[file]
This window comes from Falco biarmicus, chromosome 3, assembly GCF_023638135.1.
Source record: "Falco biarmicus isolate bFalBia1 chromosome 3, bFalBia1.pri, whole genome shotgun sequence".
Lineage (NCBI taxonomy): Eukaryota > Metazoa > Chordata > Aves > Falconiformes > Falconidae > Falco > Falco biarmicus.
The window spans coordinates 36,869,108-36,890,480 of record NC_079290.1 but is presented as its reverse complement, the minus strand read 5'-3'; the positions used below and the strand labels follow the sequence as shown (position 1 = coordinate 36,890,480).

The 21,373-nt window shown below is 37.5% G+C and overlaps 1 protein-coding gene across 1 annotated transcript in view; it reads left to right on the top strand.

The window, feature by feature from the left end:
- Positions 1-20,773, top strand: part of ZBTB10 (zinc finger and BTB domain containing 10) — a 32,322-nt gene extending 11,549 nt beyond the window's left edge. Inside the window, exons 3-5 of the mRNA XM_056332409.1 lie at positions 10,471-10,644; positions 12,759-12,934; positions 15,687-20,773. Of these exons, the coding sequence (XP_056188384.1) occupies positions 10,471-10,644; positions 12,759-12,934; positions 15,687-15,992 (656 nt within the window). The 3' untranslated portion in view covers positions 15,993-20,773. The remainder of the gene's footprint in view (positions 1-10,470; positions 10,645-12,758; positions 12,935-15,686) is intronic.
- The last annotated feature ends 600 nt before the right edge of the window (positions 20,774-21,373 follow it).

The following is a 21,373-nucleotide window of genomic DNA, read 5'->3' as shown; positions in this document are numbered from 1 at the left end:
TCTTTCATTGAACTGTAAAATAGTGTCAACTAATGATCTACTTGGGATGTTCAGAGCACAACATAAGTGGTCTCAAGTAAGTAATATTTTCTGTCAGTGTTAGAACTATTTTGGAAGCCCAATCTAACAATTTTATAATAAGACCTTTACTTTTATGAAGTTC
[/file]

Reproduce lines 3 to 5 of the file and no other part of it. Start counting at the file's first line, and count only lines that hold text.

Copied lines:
Lineage (NCBI taxonomy): Eukaryota > Metazoa > Chordata > Aves > Falconiformes > Falconidae > Falco > Falco biarmicus.
The window spans coordinates 36,869,108-36,890,480 of record NC_079290.1 but is presented as its reverse complement, the minus strand read 5'-3'; the positions used below and the strand labels follow the sequence as shown (position 1 = coordinate 36,890,480).

The 21,373-nt window shown below is 37.5% G+C and overlaps 1 protein-coding gene across 1 annotated transcript in view; it reads left to right on the top strand.